I spent probably six hours one Saturday watching something I didn’t really to watch.
“Can I turn it?” my husband asked.
“Sure,” I said. “If you can find the remote.”
“Can’t find the remote. That’s why I have sat here and watched 12 episodes of The Golden Girls back to back.”
Don’t get me wrong; I love me some Blanche Deveraux but six hours is a lot for one gal to take.
But not being able to find one – just one – remote in this house can lead to a host of television horrors.
“Which one?” he asked.
“All of ‘em.”
If one can create an issue, all four can be even more problematic.
And this one TV has at least four various remotes.
There is the Dish remote, which can also turn on the TV and of course, change the channel.
It actually has a really neat little feature where you can push a button on the receiver and it will locate the missing remote.
Unless it is buried in the depths of a chair or couch which apparently has the strength to block the signal. Or, had somehow been lost in a pile of laundry in the basket and then said basket is scooted into another room.
Then there is the remote that goes with the television.
To be kind of blah compared to the Dish one, this little remote is kind of the grand poobah of remotes.
This single remote allows us to switch between the satellite, the Roku, the DVD player and even the antiquated VHS player that desperately needs to be cleaned.
However, this remote will no longer change the channel on the TV. Without it, we can’t watch anything but TV.
And I am not a big fan of TV.
The remote for the Roku was dropped one too many times and no longer works, so we have to use the app on my phone.
The DVD player has a separate remote. In fact, I think we have two since we had saved the one from the previous DVD player when it died.
I have no idea where the VHS remote is; it may not have even had one since it is 18 years old. It was made back in the days of big buttons clearly labeled with their function of “rewind” or “fast-forward.”
How we lose them is beyond me.
I have tried to corral them all in one little wooden tray on the coffee table.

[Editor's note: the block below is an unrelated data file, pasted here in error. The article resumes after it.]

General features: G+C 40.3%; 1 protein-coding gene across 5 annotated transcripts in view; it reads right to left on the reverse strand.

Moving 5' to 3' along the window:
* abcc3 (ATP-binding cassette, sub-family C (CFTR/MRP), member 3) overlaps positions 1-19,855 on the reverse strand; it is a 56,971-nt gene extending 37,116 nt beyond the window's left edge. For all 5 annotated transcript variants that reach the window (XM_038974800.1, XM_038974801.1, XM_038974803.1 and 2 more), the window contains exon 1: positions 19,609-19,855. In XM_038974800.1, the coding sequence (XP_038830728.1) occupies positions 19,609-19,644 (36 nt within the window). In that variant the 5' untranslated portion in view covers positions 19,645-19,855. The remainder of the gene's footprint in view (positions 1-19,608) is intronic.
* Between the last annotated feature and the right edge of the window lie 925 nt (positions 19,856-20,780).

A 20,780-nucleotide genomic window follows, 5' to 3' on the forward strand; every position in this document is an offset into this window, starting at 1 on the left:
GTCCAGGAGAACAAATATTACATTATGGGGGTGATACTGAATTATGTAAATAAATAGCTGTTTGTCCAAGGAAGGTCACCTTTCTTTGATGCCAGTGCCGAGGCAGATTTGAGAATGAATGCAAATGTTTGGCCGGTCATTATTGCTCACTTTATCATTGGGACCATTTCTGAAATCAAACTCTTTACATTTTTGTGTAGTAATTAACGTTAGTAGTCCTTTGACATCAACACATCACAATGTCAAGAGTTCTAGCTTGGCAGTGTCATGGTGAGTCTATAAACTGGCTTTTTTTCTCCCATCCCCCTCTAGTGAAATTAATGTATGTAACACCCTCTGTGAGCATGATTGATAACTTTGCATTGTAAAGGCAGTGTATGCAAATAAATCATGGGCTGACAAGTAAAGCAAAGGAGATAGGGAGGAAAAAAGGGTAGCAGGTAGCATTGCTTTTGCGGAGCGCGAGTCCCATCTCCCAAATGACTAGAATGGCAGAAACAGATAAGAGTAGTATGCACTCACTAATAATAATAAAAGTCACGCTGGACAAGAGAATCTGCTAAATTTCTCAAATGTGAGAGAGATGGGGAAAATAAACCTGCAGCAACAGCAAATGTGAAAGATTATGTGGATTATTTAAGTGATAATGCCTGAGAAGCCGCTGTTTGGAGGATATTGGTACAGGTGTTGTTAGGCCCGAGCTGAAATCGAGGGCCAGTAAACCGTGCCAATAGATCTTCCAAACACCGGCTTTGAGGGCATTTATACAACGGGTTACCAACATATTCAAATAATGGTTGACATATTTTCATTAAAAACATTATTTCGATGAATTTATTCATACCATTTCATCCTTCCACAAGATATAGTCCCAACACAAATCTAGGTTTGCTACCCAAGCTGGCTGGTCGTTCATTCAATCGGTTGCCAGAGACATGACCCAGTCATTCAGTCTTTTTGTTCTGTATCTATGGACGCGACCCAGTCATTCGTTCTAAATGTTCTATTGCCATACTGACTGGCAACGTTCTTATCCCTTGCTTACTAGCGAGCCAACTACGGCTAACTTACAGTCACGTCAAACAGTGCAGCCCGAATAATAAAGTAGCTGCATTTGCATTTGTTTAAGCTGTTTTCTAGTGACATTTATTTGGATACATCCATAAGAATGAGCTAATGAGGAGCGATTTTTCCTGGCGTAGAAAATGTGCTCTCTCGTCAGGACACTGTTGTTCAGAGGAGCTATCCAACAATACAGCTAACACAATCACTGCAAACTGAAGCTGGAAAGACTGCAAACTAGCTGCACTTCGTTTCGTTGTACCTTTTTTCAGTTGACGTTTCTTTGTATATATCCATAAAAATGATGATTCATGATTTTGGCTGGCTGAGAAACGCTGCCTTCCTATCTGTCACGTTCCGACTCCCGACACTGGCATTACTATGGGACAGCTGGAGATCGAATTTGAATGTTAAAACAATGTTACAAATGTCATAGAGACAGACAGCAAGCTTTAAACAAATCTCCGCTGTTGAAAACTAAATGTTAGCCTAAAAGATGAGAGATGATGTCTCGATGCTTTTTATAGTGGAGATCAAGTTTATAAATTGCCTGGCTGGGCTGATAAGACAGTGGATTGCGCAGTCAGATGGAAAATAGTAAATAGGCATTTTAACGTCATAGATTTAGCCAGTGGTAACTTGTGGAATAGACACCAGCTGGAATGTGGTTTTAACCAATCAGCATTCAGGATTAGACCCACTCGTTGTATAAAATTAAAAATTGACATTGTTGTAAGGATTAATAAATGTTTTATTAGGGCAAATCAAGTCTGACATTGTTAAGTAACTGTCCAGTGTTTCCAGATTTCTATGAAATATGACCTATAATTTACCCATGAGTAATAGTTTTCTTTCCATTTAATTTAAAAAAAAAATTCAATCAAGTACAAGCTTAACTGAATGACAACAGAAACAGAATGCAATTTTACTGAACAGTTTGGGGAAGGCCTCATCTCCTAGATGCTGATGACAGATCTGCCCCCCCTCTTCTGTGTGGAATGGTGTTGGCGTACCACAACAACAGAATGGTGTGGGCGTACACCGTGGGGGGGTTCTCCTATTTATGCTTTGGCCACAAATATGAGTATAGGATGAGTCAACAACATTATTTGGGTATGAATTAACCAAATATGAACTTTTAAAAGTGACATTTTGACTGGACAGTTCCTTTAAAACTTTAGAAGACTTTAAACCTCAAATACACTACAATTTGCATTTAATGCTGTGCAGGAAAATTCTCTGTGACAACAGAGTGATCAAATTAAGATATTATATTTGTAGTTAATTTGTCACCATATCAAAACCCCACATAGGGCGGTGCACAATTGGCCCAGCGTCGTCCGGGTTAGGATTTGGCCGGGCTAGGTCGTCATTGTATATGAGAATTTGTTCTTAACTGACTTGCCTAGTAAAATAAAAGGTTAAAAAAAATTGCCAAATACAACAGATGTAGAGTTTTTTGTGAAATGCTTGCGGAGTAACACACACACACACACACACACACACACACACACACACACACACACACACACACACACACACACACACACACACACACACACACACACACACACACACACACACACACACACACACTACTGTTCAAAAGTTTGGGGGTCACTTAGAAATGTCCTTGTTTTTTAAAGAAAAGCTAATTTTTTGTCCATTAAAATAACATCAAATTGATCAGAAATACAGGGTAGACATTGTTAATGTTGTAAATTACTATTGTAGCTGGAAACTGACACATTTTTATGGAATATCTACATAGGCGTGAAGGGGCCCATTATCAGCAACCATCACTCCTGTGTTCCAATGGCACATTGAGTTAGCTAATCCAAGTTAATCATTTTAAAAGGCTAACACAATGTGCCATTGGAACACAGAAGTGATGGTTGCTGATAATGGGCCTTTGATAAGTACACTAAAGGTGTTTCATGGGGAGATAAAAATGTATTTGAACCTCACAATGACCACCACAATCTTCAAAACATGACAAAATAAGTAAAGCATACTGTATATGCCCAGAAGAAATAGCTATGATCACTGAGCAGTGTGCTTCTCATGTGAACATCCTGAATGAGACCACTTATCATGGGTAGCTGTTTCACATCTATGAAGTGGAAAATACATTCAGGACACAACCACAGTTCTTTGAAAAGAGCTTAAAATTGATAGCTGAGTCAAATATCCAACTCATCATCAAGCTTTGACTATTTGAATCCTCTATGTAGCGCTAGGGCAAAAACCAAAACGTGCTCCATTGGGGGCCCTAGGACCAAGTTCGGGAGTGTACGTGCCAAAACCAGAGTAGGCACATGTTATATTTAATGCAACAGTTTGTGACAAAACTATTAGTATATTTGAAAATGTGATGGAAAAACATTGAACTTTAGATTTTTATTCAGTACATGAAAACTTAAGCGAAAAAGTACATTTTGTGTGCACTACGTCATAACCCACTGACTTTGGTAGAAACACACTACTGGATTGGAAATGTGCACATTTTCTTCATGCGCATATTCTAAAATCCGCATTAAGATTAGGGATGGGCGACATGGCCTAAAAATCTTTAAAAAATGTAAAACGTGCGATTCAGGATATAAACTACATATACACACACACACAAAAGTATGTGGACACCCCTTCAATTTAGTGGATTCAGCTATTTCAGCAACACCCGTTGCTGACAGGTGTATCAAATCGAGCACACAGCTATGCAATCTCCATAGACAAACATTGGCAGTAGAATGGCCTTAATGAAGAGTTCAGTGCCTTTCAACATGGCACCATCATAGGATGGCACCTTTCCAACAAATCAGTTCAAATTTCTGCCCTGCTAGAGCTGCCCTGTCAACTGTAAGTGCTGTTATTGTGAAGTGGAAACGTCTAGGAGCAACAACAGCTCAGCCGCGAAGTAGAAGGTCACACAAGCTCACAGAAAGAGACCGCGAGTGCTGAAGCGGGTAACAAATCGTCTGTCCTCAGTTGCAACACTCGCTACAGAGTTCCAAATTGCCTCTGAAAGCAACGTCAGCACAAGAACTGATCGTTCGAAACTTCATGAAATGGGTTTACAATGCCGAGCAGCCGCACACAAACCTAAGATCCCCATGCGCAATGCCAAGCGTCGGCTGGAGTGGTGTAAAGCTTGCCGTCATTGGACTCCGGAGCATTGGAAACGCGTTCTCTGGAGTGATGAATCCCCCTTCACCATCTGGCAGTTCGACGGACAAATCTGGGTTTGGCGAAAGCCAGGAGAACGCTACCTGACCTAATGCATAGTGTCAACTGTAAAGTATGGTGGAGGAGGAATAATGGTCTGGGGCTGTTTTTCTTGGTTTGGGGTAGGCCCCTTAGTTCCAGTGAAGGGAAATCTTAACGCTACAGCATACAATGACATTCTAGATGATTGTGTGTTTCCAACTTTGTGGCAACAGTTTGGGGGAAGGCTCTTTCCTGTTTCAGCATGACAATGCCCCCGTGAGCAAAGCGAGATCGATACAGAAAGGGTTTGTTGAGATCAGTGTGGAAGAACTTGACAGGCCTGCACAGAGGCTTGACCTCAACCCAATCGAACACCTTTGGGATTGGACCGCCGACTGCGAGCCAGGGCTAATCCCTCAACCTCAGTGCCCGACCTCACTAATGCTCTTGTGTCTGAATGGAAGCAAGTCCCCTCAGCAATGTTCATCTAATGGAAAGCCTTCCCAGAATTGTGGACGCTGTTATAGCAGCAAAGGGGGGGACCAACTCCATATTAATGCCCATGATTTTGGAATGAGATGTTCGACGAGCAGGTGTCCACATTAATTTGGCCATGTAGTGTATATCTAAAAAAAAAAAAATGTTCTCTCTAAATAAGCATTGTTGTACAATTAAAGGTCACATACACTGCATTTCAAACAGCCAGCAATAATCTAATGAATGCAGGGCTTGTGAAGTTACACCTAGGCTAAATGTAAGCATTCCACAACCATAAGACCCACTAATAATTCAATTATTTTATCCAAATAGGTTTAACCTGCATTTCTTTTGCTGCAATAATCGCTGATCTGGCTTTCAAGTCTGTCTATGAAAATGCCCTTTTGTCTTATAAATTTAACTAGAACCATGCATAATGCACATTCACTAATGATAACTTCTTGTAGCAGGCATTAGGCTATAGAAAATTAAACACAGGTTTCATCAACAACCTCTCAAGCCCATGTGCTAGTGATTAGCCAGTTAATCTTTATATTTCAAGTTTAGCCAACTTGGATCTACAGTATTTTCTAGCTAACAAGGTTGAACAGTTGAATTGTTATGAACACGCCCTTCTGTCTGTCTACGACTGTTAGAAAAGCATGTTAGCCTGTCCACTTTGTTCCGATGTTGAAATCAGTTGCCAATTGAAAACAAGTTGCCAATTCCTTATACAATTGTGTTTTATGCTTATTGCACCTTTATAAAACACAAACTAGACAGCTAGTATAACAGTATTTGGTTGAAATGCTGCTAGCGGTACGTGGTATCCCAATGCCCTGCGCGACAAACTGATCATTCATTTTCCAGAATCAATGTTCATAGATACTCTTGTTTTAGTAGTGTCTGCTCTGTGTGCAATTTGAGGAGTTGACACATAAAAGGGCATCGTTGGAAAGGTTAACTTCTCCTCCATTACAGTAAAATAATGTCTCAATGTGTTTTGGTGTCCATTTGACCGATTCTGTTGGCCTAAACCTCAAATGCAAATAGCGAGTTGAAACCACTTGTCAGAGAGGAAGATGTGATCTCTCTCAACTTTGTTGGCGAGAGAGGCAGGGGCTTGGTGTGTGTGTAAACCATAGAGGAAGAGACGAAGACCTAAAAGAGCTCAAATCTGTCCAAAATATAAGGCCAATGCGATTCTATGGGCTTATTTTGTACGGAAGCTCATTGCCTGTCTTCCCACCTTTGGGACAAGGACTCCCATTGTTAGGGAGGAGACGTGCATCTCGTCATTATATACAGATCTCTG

That lasts about five minutes.
I have found remotes besides cereal boxes, in the freezer, in the bathroom.
I desperately want to know why this happens.
How does one pick up the remote and leave it in another room? More importantly, why does one take the remote with them when they leave the room?
“You are just so scared I am going to turn it from whatever you’re watching that you are a remote wanderer,” I accuse.
This is denied.
It’s the truth though; he turns the channel on me if I turn my back so he naturally thinks I will turn it from his “Ancient Aliens” marathon. And I would, too.
My child has never lived in a remote-less world. Even the
air conditioner has a remote.
He finds it hard to believe that I grew up in a
world of rabbit ears wrapped in tin foil and having to actually get up and
change the channel.
“And you had to stand there and continuing turning it until you found something everyone wanted to watch,” I told him.
I am not sure he believed me. He was more fascinated by the foil wrapped antennae.
“Once, the knob fell off and the only way we could get it to turn the channel was to stick a knife in it,” I told him. “It was hillbilly engineering at its best.”
“A knife? Who came up with that idea?” he asked.
“Me, of course,” I said. Nennie suggested tweezers; for some reason, that woman thinks tweezers can do everything that Murphy’s Oil can’t do.
My child was not impressed. He was busy looking for the grand poobah remote and of course, it was nowhere to be found.
We looked for 20 minutes.
We watched Netflix for four days.
“I think we accidentally threw it away,” Cole pondered.
“It’s here somewhere,” I said. “We just haven’t opened the right drawer yet or found the right laundry basket.”
I had even searched the dryer. It was often a treasure trove of stuff I hadn’t seen in a while.
“Are we sure it is not in the chair?”
Cole said he had checked. But, I know that chair – that chair was able to hide things in its vast innards.
I reached my hand in between the cushions all the way to the bones of the chair and there, perched on the metal workings was the remote.
“Yay!” Cole exclaimed. “Now I can watch my show!”
He looked around.
“Where’s the Dish remote?” he asked.
And it never fails: the one that’s missing is the one we need.